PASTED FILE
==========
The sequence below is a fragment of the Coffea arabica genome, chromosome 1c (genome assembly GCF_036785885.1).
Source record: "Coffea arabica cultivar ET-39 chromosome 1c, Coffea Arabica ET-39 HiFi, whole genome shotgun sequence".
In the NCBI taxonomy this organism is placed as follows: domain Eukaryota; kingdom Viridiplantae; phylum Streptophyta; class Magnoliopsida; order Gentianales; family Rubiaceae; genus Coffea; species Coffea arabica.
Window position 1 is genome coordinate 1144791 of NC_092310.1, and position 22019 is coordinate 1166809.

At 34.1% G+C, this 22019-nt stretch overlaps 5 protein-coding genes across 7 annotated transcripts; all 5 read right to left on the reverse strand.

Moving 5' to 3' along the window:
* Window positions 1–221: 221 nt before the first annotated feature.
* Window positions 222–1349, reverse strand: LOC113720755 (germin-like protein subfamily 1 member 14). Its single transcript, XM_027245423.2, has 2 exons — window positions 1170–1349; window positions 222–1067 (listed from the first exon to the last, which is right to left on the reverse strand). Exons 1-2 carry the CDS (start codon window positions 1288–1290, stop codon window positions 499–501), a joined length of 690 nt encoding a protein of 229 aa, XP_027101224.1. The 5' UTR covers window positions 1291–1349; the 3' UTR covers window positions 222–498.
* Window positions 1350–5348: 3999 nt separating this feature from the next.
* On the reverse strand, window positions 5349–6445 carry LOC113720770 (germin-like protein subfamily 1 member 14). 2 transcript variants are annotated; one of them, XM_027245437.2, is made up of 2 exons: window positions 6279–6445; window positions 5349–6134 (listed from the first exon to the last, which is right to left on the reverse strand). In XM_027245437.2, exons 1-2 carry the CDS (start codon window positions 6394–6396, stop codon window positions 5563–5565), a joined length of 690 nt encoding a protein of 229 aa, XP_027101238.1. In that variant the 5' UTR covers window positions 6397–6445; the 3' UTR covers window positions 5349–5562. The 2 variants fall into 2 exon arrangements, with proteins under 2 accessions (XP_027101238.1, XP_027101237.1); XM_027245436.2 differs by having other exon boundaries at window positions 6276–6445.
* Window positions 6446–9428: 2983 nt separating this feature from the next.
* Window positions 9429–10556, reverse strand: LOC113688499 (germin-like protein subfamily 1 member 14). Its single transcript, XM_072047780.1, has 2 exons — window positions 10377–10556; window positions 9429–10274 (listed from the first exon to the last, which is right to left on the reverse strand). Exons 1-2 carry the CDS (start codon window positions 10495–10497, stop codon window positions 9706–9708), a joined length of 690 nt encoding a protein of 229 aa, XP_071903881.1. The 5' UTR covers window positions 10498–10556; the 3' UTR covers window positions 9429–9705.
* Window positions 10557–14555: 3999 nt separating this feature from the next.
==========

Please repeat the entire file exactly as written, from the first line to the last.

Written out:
The sequence below is a fragment of the Coffea arabica genome, chromosome 1c (genome assembly GCF_036785885.1).
Source record: "Coffea arabica cultivar ET-39 chromosome 1c, Coffea Arabica ET-39 HiFi, whole genome shotgun sequence".
In the NCBI taxonomy this organism is placed as follows: domain Eukaryota; kingdom Viridiplantae; phylum Streptophyta; class Magnoliopsida; order Gentianales; family Rubiaceae; genus Coffea; species Coffea arabica.
Window position 1 is genome coordinate 1144791 of NC_092310.1, and position 22019 is coordinate 1166809.

At 34.1% G+C, this 22019-nt stretch overlaps 5 protein-coding genes across 7 annotated transcripts; all 5 read right to left on the reverse strand.

Moving 5' to 3' along the window:
* Window positions 1–221: 221 nt before the first annotated feature.
* Window positions 222–1349, reverse strand: LOC113720755 (germin-like protein subfamily 1 member 14). Its single transcript, XM_027245423.2, has 2 exons — window positions 1170–1349; window positions 222–1067 (listed from the first exon to the last, which is right to left on the reverse strand). Exons 1-2 carry the CDS (start codon window positions 1288–1290, stop codon window positions 499–501), a joined length of 690 nt encoding a protein of 229 aa, XP_027101224.1. The 5' UTR covers window positions 1291–1349; the 3' UTR covers window positions 222–498.
* Window positions 1350–5348: 3999 nt separating this feature from the next.
* On the reverse strand, window positions 5349–6445 carry LOC113720770 (germin-like protein subfamily 1 member 14). 2 transcript variants are annotated; one of them, XM_027245437.2, is made up of 2 exons: window positions 6279–6445; window positions 5349–6134 (listed from the first exon to the last, which is right to left on the reverse strand). In XM_027245437.2, exons 1-2 carry the CDS (start codon window positions 6394–6396, stop codon window positions 5563–5565), a joined length of 690 nt encoding a protein of 229 aa, XP_027101238.1. In that variant the 5' UTR covers window positions 6397–6445; the 3' UTR covers window positions 5349–5562. The 2 variants fall into 2 exon arrangements, with proteins under 2 accessions (XP_027101238.1, XP_027101237.1); XM_027245436.2 differs by having other exon boundaries at window positions 6276–6445.
* Window positions 6446–9428: 2983 nt separating this feature from the next.
* Window positions 9429–10556, reverse strand: LOC113688499 (germin-like protein subfamily 1 member 14). Its single transcript, XM_072047780.1, has 2 exons — window positions 10377–10556; window positions 9429–10274 (listed from the first exon to the last, which is right to left on the reverse strand). Exons 1-2 carry the CDS (start codon window positions 10495–10497, stop codon window positions 9706–9708), a joined length of 690 nt encoding a protein of 229 aa, XP_071903881.1. The 5' UTR covers window positions 10498–10556; the 3' UTR covers window positions 9429–9705.
* Window positions 10557–14555: 3999 nt separating this feature from the next.